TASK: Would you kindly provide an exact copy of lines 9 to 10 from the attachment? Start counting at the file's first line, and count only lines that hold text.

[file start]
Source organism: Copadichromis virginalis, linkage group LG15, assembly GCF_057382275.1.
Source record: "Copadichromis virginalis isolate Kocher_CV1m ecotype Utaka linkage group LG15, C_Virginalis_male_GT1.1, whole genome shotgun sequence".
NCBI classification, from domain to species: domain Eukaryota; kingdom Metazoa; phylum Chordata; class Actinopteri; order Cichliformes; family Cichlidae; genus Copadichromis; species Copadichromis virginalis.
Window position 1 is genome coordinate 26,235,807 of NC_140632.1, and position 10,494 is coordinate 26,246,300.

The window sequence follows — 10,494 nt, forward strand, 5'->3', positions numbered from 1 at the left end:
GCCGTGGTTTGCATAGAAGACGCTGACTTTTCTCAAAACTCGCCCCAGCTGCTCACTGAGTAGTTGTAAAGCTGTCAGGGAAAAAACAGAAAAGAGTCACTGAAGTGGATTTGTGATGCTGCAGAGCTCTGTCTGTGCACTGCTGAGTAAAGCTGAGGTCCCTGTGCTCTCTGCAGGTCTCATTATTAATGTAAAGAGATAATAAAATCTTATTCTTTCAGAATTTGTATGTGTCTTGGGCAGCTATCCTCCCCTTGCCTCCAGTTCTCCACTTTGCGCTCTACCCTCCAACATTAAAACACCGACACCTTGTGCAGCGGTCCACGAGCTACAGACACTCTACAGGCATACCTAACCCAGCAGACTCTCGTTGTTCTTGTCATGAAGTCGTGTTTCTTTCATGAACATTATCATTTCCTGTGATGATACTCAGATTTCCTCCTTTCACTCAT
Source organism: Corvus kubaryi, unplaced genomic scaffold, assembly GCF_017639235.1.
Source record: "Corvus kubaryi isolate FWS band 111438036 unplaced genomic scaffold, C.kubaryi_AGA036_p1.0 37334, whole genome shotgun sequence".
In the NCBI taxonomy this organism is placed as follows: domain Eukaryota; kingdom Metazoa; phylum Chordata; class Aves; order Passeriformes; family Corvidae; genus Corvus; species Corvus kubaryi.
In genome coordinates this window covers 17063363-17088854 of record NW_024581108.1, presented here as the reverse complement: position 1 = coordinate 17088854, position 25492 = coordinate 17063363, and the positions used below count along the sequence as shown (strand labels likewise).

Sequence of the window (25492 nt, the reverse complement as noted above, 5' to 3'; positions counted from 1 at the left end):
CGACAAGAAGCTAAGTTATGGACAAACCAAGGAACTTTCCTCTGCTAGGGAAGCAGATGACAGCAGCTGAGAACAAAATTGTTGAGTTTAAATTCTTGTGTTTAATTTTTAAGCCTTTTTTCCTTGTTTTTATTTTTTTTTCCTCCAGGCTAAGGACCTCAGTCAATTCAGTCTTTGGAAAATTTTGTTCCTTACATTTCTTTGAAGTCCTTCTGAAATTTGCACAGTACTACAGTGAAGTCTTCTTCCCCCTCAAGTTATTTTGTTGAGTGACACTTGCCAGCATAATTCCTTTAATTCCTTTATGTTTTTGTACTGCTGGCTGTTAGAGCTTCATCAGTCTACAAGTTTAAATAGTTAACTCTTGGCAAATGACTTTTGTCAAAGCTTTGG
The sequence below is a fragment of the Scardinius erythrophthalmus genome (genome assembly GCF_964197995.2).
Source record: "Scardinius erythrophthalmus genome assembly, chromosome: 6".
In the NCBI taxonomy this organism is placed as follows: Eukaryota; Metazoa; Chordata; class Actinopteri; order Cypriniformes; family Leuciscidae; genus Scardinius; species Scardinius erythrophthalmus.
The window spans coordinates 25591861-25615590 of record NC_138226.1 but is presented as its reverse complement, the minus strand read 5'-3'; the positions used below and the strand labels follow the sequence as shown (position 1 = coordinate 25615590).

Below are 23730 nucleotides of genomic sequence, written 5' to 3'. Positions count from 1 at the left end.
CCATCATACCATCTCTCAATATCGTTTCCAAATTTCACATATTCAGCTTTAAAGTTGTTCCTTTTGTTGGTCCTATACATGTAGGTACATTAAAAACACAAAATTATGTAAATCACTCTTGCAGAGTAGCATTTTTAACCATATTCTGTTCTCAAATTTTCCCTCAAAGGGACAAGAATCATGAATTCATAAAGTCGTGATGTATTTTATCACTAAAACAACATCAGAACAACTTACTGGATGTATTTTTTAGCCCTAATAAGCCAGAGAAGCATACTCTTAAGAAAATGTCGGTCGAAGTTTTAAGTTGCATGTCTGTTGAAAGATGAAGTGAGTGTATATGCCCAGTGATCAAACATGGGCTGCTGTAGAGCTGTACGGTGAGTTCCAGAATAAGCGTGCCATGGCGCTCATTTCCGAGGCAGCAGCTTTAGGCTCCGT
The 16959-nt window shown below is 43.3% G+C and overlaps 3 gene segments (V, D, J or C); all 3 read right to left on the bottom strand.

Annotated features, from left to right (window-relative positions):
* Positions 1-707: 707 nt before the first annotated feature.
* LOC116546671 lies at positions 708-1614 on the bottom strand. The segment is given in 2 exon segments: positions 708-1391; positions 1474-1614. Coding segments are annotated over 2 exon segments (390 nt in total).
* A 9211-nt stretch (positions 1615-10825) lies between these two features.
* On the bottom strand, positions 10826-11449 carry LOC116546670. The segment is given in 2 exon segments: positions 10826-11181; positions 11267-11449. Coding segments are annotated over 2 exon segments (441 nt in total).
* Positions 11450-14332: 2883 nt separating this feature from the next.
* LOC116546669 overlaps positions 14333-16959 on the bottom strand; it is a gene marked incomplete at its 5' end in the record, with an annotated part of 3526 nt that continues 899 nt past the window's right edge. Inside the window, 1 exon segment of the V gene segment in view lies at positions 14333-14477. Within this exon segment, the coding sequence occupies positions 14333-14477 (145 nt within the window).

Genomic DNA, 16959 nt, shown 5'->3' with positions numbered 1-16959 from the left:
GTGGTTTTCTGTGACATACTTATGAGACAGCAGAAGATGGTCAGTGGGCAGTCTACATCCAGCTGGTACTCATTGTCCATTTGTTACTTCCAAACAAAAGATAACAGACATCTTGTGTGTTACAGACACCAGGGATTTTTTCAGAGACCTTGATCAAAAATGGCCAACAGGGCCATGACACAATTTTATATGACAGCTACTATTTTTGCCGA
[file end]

In the NCBI taxonomy this organism is placed as follows: domain Eukaryota; kingdom Metazoa; phylum Chordata; class Aves; order Passeriformes; family Corvidae; genus Corvus; species Corvus kubaryi.
In genome coordinates this window covers 17063363-17088854 of record NW_024581108.1, presented here as the reverse complement: position 1 = coordinate 17088854, position 25492 = coordinate 17063363, and the positions used below count along the sequence as shown (strand labels likewise).